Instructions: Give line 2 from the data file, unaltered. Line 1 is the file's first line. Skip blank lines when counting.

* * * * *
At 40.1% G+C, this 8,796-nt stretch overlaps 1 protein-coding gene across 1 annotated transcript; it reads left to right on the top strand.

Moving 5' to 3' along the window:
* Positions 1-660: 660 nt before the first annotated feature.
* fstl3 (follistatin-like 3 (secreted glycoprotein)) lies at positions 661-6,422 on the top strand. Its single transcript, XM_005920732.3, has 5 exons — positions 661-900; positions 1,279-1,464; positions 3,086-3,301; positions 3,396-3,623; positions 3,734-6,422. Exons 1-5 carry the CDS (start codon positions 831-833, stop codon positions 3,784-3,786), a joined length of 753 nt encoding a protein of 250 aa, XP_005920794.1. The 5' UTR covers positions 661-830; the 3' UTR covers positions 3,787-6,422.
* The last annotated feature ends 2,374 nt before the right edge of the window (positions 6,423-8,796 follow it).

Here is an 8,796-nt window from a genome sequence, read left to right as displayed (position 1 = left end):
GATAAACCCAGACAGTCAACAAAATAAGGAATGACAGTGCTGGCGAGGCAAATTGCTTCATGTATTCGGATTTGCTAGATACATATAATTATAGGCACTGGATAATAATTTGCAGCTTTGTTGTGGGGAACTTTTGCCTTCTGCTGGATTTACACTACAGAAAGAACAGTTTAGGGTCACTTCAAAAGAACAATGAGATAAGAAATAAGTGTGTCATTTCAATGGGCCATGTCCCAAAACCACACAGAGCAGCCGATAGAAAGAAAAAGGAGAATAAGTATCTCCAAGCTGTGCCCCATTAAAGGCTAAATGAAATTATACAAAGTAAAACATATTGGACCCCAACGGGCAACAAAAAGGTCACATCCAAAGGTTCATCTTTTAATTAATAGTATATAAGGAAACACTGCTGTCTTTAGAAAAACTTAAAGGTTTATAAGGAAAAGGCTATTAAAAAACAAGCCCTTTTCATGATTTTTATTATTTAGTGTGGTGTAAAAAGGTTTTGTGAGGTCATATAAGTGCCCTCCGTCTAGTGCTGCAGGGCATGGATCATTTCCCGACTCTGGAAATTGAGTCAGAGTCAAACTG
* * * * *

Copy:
Moving 5' to 3' along the window: